What is it like to attempt to travel across the Mediterranean Sea by boat? What do those who do so face on their journeys?

Researchers for the Crossing the Mediterranean Sea by Boat project interviewed 271 people, most of whom had already crossed the Mediterranean by boat, and others who were planning to do so to create an interactive map that allows viewers to explore the complex, dangerous journeys people make.,

In this animation, hear about the experiences people had during their journeys. 

A man escaping danger in Afghanistan:

“The situation was so rough in Afghanistan, especially in Helmand, and I also worked with international NGO's, so therefore I couldn't live more in Helmand. So sometimes the smugglers were friendly and sometimes really bad. So, from Afghanistan until Pakistan, those people were really not good. They were shouting and beating the people. In Iran also the situation was not good for refugees. I couldn't stay here because that place was not for Afghans. I came to Turkey. But when I came from Iran, until Turkey, the person was a good person, and he was friendly. There's no legal document so that refugees can come from Turkey to Greece or to other countries, smuggling is the only chance. This is the only way that refugees have. And when I arrived here, we were in a reception centre to Dortmund and the manager of that centre said Germany is better for you, don't move from here because another countries are not accepting refugees. So therefore, I change my decision and I stayed here. People that are coming here, they are forced to come in here. They don't want to leave their family, their country and their houses there, like they have at least house and live in place and they don't want to come in here and they stay in one room and one in the camps. It's not really cool for them to come here, so I would say to policy makers that they should accept refugees because they didn't came here for joy or something like that. They came because they need to come, they have to come.”

A man fleeing conflict and insecurity in Iraq:

“In Iraq it is normal to kill people. Imagine, this is what we have come to. It's a bad situation. We have a generation of young people who don't know how to think, they have no humanity, they have no mercy. The very day that Mosul fell to ISIS, the very same day I was on the road. We were delayed in northern Iraq. Did something happen? Mosul had fell to ISIS. The road was closed, and we had to go to Kirkuk and then to Erbil. Honestly, I don't know this road is but the important thing was we were going to be delayed and I had the medicine for my nephew with me. It need to stay cold so every while I had to put it on ice. I almost. I was on the road for three days. After my nephew died, my wife came and saw me. I was in very bad shape. She was so patient with me. I am thankful, she said: “Why don't you apply for a visa to Germany?” She said: “Submit your papers to the embassy, maybe they will accept you.” I told you her: “No problem, I will apply.” They had the passport for seven months; seven months my passport was at the German embassy. I went to my house, and I found the postman at the door. He gave me the package; inside the package I found the passport and a paper that explained the reason for the rejection. I got depressed and my goal for life became zero. Zero, everything was closed. I tried to get out of this phase, living as if dead. Is this better? You could go crazy.”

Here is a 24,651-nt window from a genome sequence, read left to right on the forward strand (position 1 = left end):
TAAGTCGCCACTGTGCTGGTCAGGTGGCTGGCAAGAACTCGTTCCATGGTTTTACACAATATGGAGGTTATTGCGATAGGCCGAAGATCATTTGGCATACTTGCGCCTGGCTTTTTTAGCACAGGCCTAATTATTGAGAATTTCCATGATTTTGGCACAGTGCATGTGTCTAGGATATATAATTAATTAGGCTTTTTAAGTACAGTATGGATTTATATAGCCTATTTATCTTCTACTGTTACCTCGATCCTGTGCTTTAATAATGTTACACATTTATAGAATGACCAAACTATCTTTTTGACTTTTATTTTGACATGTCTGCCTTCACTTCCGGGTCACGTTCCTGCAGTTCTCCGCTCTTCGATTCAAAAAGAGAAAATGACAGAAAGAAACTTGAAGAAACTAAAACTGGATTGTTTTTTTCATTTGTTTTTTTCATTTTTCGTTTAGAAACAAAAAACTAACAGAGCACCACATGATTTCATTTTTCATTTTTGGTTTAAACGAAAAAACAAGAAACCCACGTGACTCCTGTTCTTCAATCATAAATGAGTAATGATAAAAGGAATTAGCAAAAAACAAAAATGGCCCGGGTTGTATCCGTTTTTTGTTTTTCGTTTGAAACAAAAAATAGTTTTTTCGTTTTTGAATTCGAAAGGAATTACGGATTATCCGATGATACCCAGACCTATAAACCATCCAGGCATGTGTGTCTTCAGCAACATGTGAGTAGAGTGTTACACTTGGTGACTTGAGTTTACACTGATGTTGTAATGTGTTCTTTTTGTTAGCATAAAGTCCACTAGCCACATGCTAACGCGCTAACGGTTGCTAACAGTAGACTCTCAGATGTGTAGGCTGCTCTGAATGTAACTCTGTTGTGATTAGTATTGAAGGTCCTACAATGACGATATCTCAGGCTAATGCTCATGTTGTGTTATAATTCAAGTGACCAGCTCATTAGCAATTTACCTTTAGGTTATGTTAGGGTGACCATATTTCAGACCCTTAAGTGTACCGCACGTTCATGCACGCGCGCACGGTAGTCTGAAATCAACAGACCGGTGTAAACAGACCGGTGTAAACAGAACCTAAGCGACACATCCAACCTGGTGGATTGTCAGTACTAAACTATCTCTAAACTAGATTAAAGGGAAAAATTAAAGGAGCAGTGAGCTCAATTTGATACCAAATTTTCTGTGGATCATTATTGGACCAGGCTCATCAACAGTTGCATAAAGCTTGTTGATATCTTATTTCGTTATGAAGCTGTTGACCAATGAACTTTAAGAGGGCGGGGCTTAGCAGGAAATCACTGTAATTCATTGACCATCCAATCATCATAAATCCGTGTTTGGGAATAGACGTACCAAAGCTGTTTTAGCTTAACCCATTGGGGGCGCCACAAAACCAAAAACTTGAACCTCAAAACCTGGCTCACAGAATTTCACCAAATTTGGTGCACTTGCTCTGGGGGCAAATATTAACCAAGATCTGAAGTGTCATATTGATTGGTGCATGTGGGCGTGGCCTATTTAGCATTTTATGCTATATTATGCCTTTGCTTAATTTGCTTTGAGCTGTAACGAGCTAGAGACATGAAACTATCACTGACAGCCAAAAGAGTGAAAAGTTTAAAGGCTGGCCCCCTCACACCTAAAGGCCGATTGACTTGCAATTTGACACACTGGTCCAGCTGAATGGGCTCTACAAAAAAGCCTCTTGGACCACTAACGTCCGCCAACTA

A man escaping death threats in Afghanistan:

“The Taliban dropped a letter. They said that they knew I was working for a foreign company and that they were following me for a long time. They knew I lived here. They warned me that next time they called me, they would destroy me, so that time I decided I should leave Afghanistan. I didn't care about borders, all I cared about was to save my life, seriously. I thought I could find a safe place and find work and that's all. Maybe in Turkey, Turkey is a good place. But if they find you’re illegal in Turkey, they will deport you back to Kabul. I'm sure they cannot stop smugglers, I'm 100% sure. Not European countries, not in the Middle East because they have power. If you close the way, they'll find a different way. Even if you find and close the passageway through borders, they will soon find new ways. They're like mice. Life in here is very, very hard. For food, you have to stand in line for two hours for breakfast, which is at 9:00 AM and lunch, which is at 3:00 PM. Dinner is at 9:00 PM. And the only thing to eat is boiled potatoes in water without any oil or salt on it. And the life inside the tent I'm sure has a temperature higher than 45°C and lots of kids one day were poisoned with the food because we all had the stomach ache in here. It is very hard. Do something for my country. European leaders should talk with the people who are responsible for destroying my country, Afghanistan. They should talk to them. Why? If it has not stopped there, and if the war continues in Afghanistan, I'm sure all people will break out of the borders and leave to save their lives.”